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The mauling of Dame Suzi Leather

Dame Suzi Leather’s membership of the Labour Party has never been a disqualification for her to be chair of the Charity Commission. But it has created an opening for the piranhas of the Daily Mail and other right wing organs to sink their teeth into her. They have attacked her on a political level, suggesting that she has been put there by the Government to destroy public schools, and on a personal level, for her background and the kind of person she is. Quentin Letts of the Mail, for example, included her in his list of ‘fifty people who wrecked Britain.’ The political attacks were so wide of the mark as to be laughable, while Letts was nastily entertaining in his socially regressive public schoolboy style.

You’d be unwise to go into public life if you didn’t have a thick skin. Dame Suzi has always given the impression that hers is as thick as that of the next public-facing public servant. But one always suspects that, when the pressure is on, there is pain beneath the impervious-seeming carapace of public figures – if you prick us, do we not bleed? In her interview this week with Common Purpose, Dame Suzi all but admits that last year was painful for her. In one sense, this makes her more human, and people will warm to her for that. In another sense, it puts her in more danger: once there is blood in the water, the piranhas might return to the attack.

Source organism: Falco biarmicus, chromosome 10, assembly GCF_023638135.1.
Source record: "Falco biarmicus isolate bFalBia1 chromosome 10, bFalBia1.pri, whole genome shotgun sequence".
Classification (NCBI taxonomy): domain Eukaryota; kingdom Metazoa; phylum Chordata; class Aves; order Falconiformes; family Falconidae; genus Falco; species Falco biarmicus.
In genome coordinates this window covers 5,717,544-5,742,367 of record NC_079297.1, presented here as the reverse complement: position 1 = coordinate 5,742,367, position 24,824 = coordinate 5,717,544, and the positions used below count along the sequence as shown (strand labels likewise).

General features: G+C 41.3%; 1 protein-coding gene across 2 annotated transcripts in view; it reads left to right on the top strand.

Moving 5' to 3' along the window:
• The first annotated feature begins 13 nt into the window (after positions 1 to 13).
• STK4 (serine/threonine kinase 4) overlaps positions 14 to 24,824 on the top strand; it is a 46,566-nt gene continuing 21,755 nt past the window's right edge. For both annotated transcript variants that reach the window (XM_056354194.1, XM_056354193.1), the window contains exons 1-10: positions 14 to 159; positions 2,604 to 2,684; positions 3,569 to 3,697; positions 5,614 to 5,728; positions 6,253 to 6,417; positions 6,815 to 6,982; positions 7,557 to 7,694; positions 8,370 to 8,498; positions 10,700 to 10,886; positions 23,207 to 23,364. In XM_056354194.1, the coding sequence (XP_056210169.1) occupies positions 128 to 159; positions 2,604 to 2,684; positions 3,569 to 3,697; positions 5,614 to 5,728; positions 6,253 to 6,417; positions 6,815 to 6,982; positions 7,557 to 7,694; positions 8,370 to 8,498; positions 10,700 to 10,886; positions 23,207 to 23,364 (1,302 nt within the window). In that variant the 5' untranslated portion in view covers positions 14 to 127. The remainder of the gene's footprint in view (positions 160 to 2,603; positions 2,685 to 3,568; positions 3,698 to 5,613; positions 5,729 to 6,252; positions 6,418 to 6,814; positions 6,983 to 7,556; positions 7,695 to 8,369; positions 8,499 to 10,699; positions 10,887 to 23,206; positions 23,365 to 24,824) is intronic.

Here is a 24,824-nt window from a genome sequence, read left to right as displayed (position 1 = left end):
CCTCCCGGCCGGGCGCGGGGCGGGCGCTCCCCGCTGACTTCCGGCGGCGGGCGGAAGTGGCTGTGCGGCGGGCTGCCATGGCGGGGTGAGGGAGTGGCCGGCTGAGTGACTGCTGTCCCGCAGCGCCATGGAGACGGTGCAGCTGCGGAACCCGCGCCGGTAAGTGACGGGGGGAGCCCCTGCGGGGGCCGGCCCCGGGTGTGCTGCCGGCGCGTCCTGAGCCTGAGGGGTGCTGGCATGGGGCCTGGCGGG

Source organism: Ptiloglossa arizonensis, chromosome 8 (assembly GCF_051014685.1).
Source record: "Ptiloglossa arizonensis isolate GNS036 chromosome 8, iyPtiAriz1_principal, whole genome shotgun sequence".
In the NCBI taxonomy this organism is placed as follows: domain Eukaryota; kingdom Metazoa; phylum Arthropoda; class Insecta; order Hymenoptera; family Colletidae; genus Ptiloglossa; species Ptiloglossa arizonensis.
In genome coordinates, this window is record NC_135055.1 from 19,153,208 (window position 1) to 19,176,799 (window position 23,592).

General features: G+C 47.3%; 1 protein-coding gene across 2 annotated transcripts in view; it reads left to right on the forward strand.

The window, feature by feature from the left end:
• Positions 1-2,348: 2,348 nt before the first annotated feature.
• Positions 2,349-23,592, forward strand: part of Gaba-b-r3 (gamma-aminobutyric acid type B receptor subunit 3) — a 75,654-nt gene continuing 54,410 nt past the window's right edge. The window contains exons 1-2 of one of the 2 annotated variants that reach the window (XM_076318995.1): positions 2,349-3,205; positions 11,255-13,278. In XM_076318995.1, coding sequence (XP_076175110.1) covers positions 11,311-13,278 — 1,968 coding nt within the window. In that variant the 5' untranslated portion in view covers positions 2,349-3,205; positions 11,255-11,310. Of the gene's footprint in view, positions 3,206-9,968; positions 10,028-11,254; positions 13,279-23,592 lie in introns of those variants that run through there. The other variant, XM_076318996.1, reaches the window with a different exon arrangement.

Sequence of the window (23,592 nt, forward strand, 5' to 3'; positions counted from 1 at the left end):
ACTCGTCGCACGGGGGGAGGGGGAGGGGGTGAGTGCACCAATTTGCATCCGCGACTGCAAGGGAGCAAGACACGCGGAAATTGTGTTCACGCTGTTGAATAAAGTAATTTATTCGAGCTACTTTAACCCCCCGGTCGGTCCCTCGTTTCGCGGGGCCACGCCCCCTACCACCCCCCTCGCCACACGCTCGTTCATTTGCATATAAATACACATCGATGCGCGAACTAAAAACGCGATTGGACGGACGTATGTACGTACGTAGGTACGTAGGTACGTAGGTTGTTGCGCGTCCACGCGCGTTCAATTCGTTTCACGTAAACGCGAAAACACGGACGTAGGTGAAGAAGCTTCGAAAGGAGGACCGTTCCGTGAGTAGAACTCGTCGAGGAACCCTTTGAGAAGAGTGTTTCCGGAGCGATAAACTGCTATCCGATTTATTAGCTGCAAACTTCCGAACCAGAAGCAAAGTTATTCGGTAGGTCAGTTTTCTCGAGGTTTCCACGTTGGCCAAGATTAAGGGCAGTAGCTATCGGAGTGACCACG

Dame Suzi has led the commission calmly and sensibly through a controversial and turbulent period and was re-appointed last year for a second three-year term. If the Tories form the next government, it will be interesting to see how they get on with her. If the next appointment comes under their watch, no doubt they will appoint someone they consider sympathetic to their approach – perhaps even a Conservative Party member. Would the Daily Mail give that person a similar kicking to that administered to Dame Suzi? Silly question. And the anti-Tory piranas are a lesser species altogether.

  • Martin Jones

    And it’s still happening – organisations being told “there’s not enough money available” a response an organisation I work with was given following a recent Reaching Communities full application was declined.

    • Peter Wanless

      Hi Martin

      Of course there is not enough money – there never was and there never will be – but I would be very surprised if this was the ONLY feedback you got. Happy to explore further with you if you like. You can email me at the Big Lottery Fund via our website